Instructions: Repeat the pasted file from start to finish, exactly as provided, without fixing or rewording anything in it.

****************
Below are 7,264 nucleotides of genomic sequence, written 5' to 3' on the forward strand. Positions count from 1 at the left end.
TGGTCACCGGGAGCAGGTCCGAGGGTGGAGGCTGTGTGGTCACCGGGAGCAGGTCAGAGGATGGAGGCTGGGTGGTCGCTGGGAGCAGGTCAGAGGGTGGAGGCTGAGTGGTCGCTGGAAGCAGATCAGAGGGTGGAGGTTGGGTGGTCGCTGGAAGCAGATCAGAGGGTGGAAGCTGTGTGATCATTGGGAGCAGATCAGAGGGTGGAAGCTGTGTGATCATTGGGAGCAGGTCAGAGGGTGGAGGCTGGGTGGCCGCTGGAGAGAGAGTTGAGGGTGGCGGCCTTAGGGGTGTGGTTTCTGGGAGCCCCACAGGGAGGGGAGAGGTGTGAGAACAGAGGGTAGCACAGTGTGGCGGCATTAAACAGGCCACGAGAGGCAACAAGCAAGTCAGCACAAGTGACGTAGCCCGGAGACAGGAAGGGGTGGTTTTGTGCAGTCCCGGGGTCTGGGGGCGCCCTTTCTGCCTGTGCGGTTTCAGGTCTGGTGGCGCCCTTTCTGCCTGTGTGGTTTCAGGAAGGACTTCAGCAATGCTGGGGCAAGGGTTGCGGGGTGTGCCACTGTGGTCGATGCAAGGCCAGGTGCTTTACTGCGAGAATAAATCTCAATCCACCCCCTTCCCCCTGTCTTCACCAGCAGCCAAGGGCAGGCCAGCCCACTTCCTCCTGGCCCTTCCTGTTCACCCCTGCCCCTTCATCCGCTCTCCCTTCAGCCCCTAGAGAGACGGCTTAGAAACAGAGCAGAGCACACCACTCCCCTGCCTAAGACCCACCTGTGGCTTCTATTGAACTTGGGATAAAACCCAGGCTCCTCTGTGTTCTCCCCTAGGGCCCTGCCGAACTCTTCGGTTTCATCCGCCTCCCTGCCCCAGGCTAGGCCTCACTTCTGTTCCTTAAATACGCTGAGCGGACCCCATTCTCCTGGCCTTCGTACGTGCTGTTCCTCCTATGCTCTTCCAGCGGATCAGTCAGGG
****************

Below are 7,264 nucleotides of genomic sequence, written 5' to 3' on the forward strand. Positions count from 1 at the left end.
TGGTCACCGGGAGCAGGTCCGAGGGTGGAGGCTGTGTGGTCACCGGGAGCAGGTCAGAGGATGGAGGCTGGGTGGTCGCTGGGAGCAGGTCAGAGGGTGGAGGCTGAGTGGTCGCTGGAAGCAGATCAGAGGGTGGAGGTTGGGTGGTCGCTGGAAGCAGATCAGAGGGTGGAAGCTGTGTGATCATTGGGAGCAGATCAGAGGGTGGAAGCTGTGTGATCATTGGGAGCAGGTCAGAGGGTGGAGGCTGGGTGGCCGCTGGAGAGAGAGTTGAGGGTGGCGGCCTTAGGGGTGTGGTTTCTGGGAGCCCCACAGGGAGGGGAGAGGTGTGAGAACAGAGGGTAGCACAGTGTGGCGGCATTAAACAGGCCACGAGAGGCAACAAGCAAGTCAGCACAAGTGACGTAGCCCGGAGACAGGAAGGGGTGGTTTTGTGCAGTCCCGGGGTCTGGGGGCGCCCTTTCTGCCTGTGCGGTTTCAGGTCTGGTGGCGCCCTTTCTGCCTGTGTGGTTTCAGGAAGGACTTCAGCAATGCTGGGGCAAGGGTTGCGGGGTGTGCCACTGTGGTCGATGCAAGGCCAGGTGCTTTACTGCGAGAATAAATCTCAATCCACCCCCTTCCCCCTGTCTTCACCAGCAGCCAAGGGCAGGCCAGCCCACTTCCTCCTGGCCCTTCCTGTTCACCCCTGCCCCTTCATCCGCTCTCCCTTCAGCCCCTAGAGAGACGGCTTAGAAACAGAGCAGAGCACACCACTCCCCTGCCTAAGACCCACCTGTGGCTTCTATTGAACTTGGGATAAAACCCAGGCTCCTCTGTGTTCTCCCCTAGGGCCCTGCCGAACTCTTCGGTTTCATCCGCCTCCCTGCCCCAGGCTAGGCCTCACTTCTGTTCCTTAAATACGCTGAGCGGACCCCATTCTCCTGGCCTTCGTACGTGCTGTTCCTCCTATGCTCTTCCAGCGGATCAGTCAGGG